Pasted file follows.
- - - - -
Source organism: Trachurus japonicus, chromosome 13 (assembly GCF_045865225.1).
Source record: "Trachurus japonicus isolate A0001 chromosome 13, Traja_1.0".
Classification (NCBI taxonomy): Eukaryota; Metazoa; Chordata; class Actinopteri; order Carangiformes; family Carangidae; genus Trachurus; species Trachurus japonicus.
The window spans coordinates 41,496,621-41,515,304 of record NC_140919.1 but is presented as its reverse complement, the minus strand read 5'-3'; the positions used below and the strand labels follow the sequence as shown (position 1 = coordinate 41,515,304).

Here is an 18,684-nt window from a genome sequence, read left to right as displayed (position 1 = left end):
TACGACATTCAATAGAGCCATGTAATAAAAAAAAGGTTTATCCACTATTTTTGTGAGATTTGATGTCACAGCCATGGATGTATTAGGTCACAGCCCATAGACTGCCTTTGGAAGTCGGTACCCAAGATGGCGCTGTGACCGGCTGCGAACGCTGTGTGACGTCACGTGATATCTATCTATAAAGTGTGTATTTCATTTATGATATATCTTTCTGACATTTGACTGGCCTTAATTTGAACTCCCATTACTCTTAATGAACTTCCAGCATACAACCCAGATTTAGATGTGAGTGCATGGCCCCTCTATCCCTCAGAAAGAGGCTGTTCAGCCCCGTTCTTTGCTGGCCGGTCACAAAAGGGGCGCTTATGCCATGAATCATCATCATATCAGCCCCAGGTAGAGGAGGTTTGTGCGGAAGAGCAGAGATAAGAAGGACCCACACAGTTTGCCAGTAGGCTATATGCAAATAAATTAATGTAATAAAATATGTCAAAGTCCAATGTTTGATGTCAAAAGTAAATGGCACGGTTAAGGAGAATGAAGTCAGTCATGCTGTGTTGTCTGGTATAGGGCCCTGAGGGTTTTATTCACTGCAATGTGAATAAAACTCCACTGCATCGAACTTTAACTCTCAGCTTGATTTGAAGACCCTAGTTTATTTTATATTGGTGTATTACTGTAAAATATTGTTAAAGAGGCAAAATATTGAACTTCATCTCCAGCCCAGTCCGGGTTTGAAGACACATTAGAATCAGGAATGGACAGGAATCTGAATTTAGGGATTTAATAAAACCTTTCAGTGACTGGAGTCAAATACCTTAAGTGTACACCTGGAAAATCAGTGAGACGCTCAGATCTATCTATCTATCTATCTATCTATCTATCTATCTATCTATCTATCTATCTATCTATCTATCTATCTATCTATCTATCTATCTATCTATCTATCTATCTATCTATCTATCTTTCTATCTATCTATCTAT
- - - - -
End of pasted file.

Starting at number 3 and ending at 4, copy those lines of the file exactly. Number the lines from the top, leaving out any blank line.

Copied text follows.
Classification (NCBI taxonomy): Eukaryota; Metazoa; Chordata; class Actinopteri; order Carangiformes; family Carangidae; genus Trachurus; species Trachurus japonicus.
The window spans coordinates 41,496,621-41,515,304 of record NC_140919.1 but is presented as its reverse complement, the minus strand read 5'-3'; the positions used below and the strand labels follow the sequence as shown (position 1 = coordinate 41,515,304).